'I exclude the possibility of his running away. This is too terrible a judgement,' said Mr Songi. 'He was professional, exact, punctual.'

In other words, he was not merely an exemplary sailor but an exemplary Estonian. The Estonians are braced by an exacting Lutheran faith and stiffened further by a deep conviction that they, more than any other former subjects of the Soviet Union, belong firmly in Europe.

'Estonia is the most successful state in central Europe,' declared President Meri, in an interview with the Independent on Sunday at his brick and stone mansion outside Tallinn on Friday night. 'Is the fact of this ship going down somehow a symbol of our nation's fate? No.' On the wall of his office hangs a grey oil painting of the fog-bound sea. A deeply learned and determinedly eccentric figure, the president sounds almost callous in his calm, cerebral response to the horror aboard the Estonia: 'The sea from time to time needs sacrifices. This is very deeply rooted in our culture.'

Estonians are proud of the hard work and sober habits that have made Tallinn, at least in its centre, a place where streets are clean, taxis use meters and phones work. They sniff at the reckless disorder of the Russians, the people who occupied them for half a century and who, despite a final troop pull- out at the end of August, still account for nearly a third of the tiny country's 1.6 million population.

In such a minuscule state, the sinking of the Estonia has been both a big blow to the national ego and an intimate personal tragedy. Virtually everyone knows someone who perished. In parliament, Estonian politicians defend with slightly too much vigour their country's place in Europe: 'Are Britain and France banana republics because ferries sank there too?' spluttered Rein Helme, chairman of the parliamentary defence committee. 'It was not the fault of British civilisation that the Titanic sank. It was the tragic sum of little mistakes.'

Whether investigators can ever work out just how little or how big any such errors might have been, however, will depend on the conclusion of a missing person report filed with Estonian police on Friday. Where is Avo Piht?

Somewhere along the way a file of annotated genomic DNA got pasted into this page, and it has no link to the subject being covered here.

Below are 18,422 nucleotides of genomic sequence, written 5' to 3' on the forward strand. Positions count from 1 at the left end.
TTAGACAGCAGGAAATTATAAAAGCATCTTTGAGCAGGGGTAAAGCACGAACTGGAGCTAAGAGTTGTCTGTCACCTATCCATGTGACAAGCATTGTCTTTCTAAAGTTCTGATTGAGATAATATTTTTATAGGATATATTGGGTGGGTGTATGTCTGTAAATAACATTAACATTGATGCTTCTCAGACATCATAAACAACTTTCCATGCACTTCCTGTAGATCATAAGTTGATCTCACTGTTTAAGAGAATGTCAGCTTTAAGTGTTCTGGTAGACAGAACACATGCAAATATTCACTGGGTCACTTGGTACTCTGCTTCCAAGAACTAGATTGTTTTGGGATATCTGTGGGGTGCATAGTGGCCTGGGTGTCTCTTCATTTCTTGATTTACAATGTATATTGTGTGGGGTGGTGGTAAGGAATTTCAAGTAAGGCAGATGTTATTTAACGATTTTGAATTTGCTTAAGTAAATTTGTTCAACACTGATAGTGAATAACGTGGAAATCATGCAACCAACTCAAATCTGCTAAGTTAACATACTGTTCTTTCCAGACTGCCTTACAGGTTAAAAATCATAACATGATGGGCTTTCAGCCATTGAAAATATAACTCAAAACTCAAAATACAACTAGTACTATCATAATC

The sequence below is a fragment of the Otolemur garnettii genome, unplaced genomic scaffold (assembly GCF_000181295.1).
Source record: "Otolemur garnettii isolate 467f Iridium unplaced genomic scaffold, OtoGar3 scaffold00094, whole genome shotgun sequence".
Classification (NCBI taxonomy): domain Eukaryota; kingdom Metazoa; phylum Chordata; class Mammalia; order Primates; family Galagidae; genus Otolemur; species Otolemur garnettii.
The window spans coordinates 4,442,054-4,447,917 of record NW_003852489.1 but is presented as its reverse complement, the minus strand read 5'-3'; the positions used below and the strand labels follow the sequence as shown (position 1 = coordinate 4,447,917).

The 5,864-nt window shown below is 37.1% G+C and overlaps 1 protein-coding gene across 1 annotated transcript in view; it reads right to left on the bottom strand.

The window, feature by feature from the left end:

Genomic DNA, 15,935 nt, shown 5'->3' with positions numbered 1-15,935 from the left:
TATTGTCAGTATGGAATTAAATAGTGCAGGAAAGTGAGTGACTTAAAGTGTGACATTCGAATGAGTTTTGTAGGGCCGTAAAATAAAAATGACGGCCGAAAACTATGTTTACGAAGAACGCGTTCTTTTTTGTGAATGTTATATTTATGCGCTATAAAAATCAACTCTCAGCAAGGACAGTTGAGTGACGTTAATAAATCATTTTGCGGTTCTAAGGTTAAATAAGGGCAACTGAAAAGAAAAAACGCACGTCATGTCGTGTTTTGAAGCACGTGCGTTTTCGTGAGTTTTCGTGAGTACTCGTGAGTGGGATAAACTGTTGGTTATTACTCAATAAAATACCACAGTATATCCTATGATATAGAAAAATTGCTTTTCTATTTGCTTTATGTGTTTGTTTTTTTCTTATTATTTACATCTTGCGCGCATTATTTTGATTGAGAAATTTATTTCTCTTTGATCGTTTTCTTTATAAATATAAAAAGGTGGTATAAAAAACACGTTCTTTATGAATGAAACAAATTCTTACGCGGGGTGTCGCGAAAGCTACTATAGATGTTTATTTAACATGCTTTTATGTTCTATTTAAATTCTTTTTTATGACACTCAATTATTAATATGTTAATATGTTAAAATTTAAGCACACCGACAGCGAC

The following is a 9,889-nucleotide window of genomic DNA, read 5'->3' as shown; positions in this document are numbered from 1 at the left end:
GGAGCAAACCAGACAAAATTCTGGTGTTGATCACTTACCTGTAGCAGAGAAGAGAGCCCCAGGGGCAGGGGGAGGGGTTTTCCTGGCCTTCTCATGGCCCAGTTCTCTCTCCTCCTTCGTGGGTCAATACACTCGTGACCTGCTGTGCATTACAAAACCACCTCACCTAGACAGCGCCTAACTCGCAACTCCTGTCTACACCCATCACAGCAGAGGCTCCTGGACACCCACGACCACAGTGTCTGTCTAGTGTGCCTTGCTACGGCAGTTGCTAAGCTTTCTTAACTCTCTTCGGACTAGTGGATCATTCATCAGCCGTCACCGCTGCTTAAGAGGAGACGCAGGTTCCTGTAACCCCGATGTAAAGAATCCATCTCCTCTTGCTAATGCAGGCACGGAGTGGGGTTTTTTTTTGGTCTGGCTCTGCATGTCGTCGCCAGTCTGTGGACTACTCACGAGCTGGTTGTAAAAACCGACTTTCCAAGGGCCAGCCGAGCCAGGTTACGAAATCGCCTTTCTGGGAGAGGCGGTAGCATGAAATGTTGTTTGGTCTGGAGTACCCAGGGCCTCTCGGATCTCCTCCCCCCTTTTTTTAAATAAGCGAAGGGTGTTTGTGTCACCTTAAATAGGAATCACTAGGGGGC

Life and Style
tech
Arts and Entertainment
Robin Thicke's video for 'Blurred Lines' has been criticised for condoning rape
music
News
Paper trail: the wedding photograph found in the rubble after 9/11 – it took Elizabeth Keefe 13 years to find the people in it
newsWho are the people in this photo? It took Elizabeth Stringer Keefe 13 years to find out
Arts and Entertainment
Matt Damon as Jason Bourne in The Bourne Ultimatum (2007)
filmMatt Damon in talks to return
PROMOTED VIDEO
Have you tried new the Independent Digital Edition apps?
News
ebooksAn unforgettable anthology of contemporary reportage
Arts and Entertainment
Evil eye: Douglas Adams in 'mad genius' pose
booksNew biography sheds light on comic genius of Douglas Adams
Life and Style
Bono and Apple CEO Tim Cook announced U2's surprise new album at the iPhone 6 launch
tech(but you can't escape: Bono is always on your iPhone)
Sport
FootballFull debuts don't come much more stylish than those on show here
Arts and Entertainment
Fringe show: 'Cilla', with Sheridan Smith in the title role and Aneurin Barnard as her future husband Bobby Willis
tvEllen E Jones on ITV's 'Cilla'
News
i100
Sport
Tim Wiese
sport
Life and Style
Kim Kardashian drawn backlash over her sexy swimsuit selfie, called 'disgusting' and 'nasty'
fashionCritics say magazine only pays attention to fashion trends among rich, white women
Arts and Entertainment
TVShows like Agents of S.H.I.E.L.D are little more than marketing tools
Arts and Entertainment
Hit the roof: hot-tub cinema east London
architectureFrom pools to football pitches, rooftop living is looking up